Supreme Court of India Chandrakant Patil, Shyam K. … vs State Through Cbi, Govt. Of … on 2 February, 1998Author: Thomas Bench: M.K. Mukherjee, K.T. Thomas
CHANDRAKANT PATIL, SHYAM K. GARIKAPATTI, SUBHASH SINGH THAKU
STATE THROUGH CBI, GOVT. OF NATIONAL CAPITAL TERRITORY OF DE
DATE OF JUDGMENT: 02/02/1998
M.K. MUKHERJEE, K.T. THOMAS
CRIMINAL APPEAL NO. 445 OF 1997
CRIMINAL APPEAL NO. 447 OF 1997
CRIMINAL APPEAL NO. 486 OF 1997
J U D G M E N T
After concurring with the finding that first accused Subhash Singh Thakur, Second accused Jayendra. Thakur @ Bhai Thakur; third accused Shyam Kishore Garikapati and fourth accused Chandrakant Patil are guilty of the offence under Section 5 of the Terrorist and Disruptive Activities (Prevention ) Act, 1987, for short ‘ the TADA’, and confirming the confirming the conviction of that offence we felt that the sentence of rigorous imprisonment for 5 years awarded by the trial court to each of them is inadequate. Hence we issued notice to them on the proposal to enhance the sentence. The said accused, in reply to the notice, filed detailed written submission. We heard the arguments addressed by the senior counsel on behalf of those accused and also Shri V. R. Reddy, Addl. Solicitor General who argued for the Central Bureau of Investigation. We may state at the outset that we would not, at this stage, review the finding regarding the conviction of the offence under Section 5 of TADA for the obvious reason that we confirmed the finding after considering in detail the contentions raised by the accused and the elaborate arguments addressed by the learned counsel. Further, we have already dismissed the petitions filed for review of the findings arrived at by us adverse to those accused. Shri Ram Jethmalani, learned senior counsel made an endeavor to convince us that the accused have a right for re-canvassing the aforesaid finding on a parity of the principle envisaged in Section referred to hereinafter as ‘ the present Code’). According to the sub-ground of its inadequacy, the High Court shall not enhance the enhance except after giving to the accused a reasonable opportunity of sowing cause against such enhancement and while showing cause, the accused may plead for his acquittal or for the reduction of the sentence.”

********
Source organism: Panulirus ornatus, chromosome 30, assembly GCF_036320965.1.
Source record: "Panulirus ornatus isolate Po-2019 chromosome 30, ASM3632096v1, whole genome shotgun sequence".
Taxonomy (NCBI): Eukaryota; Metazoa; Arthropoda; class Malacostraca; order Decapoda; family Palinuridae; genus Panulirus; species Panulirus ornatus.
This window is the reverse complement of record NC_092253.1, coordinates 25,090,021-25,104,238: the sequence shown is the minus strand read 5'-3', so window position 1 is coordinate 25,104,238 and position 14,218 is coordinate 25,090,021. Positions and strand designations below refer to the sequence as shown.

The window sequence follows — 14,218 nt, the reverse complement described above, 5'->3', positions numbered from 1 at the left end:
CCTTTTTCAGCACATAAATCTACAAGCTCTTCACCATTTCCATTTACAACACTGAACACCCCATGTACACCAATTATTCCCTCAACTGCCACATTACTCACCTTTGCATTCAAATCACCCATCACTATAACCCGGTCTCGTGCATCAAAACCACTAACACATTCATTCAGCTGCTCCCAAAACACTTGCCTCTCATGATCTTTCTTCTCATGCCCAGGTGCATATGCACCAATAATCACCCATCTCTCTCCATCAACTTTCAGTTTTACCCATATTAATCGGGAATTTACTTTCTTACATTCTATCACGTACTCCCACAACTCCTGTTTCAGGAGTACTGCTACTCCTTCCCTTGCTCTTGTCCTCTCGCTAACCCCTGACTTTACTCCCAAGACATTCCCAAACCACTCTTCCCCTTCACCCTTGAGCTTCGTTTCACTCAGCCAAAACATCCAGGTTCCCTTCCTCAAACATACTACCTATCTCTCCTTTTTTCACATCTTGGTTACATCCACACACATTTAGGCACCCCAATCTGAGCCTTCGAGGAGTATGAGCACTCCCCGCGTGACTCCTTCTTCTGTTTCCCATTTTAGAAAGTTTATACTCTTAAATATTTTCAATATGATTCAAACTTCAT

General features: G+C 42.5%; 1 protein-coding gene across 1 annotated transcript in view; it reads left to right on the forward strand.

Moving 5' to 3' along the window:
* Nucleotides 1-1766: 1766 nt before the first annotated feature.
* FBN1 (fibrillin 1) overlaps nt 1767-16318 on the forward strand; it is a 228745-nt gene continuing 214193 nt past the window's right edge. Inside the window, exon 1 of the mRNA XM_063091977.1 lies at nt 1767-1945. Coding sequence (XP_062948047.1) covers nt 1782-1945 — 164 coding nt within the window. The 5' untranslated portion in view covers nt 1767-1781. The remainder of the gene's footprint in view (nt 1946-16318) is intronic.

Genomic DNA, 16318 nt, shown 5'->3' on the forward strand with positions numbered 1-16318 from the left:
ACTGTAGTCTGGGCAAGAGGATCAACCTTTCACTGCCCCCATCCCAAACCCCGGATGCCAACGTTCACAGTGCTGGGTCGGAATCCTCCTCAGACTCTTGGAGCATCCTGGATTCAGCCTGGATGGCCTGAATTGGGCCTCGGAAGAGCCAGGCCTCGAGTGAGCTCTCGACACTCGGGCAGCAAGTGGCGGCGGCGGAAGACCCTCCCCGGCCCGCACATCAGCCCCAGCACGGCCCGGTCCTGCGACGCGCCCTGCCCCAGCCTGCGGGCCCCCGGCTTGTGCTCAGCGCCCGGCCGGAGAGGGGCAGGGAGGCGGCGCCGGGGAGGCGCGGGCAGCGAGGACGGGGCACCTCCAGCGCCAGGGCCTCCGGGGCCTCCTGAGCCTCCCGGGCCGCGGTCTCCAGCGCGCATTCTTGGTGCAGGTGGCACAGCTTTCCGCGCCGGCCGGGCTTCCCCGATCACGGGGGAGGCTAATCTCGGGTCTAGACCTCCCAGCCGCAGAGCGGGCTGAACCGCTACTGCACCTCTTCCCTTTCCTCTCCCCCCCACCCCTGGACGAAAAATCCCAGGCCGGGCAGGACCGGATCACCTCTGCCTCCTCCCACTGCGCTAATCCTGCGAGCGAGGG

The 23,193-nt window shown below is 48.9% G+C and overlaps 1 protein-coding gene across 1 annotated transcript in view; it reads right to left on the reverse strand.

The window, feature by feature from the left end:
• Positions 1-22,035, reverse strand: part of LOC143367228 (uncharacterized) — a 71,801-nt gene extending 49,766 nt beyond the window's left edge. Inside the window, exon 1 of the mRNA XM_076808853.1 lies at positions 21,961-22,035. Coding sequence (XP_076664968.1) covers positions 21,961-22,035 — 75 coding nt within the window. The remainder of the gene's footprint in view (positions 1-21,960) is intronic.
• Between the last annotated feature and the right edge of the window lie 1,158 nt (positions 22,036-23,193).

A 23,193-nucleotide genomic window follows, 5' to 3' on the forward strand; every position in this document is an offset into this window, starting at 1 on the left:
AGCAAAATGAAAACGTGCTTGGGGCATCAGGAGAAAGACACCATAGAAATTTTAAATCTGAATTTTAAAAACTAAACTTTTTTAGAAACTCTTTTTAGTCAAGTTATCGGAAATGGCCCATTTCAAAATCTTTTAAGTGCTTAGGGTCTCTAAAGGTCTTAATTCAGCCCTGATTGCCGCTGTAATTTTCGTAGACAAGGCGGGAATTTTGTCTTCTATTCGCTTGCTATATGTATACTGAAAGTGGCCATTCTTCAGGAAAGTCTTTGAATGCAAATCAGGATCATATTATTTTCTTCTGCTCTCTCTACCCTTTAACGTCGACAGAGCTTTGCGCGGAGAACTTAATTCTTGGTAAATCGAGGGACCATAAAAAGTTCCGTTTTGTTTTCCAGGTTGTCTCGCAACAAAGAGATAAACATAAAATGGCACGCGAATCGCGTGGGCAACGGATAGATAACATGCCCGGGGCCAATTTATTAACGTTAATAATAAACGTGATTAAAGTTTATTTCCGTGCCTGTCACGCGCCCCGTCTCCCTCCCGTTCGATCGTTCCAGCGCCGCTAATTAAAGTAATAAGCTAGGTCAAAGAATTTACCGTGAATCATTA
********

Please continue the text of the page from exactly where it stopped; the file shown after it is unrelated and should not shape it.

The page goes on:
Under the Code of Criminal Procedure, 1898 (the old Code) High Court had the power to enhance a sentence even on an appeal filed by the accused against his conviction. Section 423 of the old Code, while circumscribing the powers of the appellate court, made an addition through sub-section 91-A) like this:
“(1-A) Where an appeal from a
conviction lies to the High Court,
it may enhance the sentence,
inconsistent therewith contained in
clause (b) of Sub-section (1).”